ATSC Starts Work On 3D Broadcast Standard

South Korea's Dr. Youngkwon Lim will lead the effort to develop home and mobile specifications for over-the-air transmission.

The Advanced Television Systems Committee (ATSC) has launched development of a 3D broadcast TV standard that will provide methods for transmission of 3D content to both fixed and mobile devices, the standards development organization announced today.

“The addition of 3D TV over-the-air TV broadcast transmission is part of our ongoing effort to expand the capabilities of the ATSC suite of digital television standards,” said ATSC President Mark Richer.

The work on the new broadcast standard builds on the efforts over the last year by the ATSC 3DTV Planning Team. ATSC said this new standard, which could be completed in a year, will allow:

  • 3D content delivered on one ATSC terrestrial channel to fixed receivers, with delivery of both views (left and right eye) in real time.
  • 3D content delivered on one ATSC terrestrial channel to mobile/handheld receivers, and delivery of both views in real-time.
  • 3D content delivered in non-real-time.

“The addition of 3D-TV capability to the DTV broadcast standard will foster new broadcast services while preserving the integrity of legacy TV receivers by adopting a system that allows for simultaneous delivery of 2D HDTV, mobile DTV, and 3D programs within the same channel while ensuring backwards compatibility,” Richer said.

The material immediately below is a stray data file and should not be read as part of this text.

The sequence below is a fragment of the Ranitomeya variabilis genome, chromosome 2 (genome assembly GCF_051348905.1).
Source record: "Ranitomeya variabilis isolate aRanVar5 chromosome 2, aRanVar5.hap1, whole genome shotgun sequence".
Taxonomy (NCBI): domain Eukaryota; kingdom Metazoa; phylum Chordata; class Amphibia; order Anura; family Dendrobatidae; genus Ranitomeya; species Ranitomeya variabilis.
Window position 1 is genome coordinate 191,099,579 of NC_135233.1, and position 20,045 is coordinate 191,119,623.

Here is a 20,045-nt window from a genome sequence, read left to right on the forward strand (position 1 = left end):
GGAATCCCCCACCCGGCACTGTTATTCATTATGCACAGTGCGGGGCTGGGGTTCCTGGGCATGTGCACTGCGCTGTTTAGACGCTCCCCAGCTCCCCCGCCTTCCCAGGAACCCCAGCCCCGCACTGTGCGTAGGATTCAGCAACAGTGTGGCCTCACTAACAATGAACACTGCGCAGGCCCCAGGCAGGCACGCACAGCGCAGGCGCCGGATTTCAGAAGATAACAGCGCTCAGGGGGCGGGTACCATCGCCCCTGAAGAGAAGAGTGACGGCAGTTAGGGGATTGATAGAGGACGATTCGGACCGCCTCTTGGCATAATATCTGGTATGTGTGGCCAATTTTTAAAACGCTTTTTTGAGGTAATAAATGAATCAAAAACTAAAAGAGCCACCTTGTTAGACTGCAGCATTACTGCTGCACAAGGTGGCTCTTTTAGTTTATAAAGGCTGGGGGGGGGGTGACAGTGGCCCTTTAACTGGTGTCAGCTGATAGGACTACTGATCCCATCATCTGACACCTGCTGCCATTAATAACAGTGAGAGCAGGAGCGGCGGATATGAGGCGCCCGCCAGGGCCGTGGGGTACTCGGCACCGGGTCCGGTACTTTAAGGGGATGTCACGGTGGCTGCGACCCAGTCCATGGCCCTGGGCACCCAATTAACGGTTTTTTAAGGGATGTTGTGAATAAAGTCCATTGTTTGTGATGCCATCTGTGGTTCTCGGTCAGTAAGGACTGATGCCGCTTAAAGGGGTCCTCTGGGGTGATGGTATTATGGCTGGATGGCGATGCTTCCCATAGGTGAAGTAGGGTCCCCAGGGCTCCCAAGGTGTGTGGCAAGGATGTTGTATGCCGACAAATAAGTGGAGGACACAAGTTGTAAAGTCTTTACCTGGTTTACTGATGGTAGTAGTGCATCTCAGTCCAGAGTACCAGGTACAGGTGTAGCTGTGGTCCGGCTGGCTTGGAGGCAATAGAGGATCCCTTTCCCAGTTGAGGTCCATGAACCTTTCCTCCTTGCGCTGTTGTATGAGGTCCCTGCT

The effort will be led by Dr. Youngkwon Lim, representing the Electronics and Telecommunication Research Institute (ETRI) in Daejon, South Korea. Dr. Richard Chernock, of Triveni Digital and chair of the ATSC Technology & Standards Group, said: “Dr. Lim’s extensive background in broadcast technology research and his experience in international standards development make him an excellent person to lead this important project.”

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Christina Perez says:

August 17, 2011 at 2:37 pm

Emerging holographic technology will render obsolete any 3D standard developed in the near-term. And any 3D standard that requires glasses is D.O.A.; viewers already have spoken on that issue. The smart money says broadcasters should invest their energies in a concerted effort to get cellphone makers to sell units with mobile DTV chips. Fact is, until holographic technology is incorporated into a 3D standard, viewers won’t be satisfied with the product. Ask most people who’ve sampled the 3D TVs out in the marketplace.

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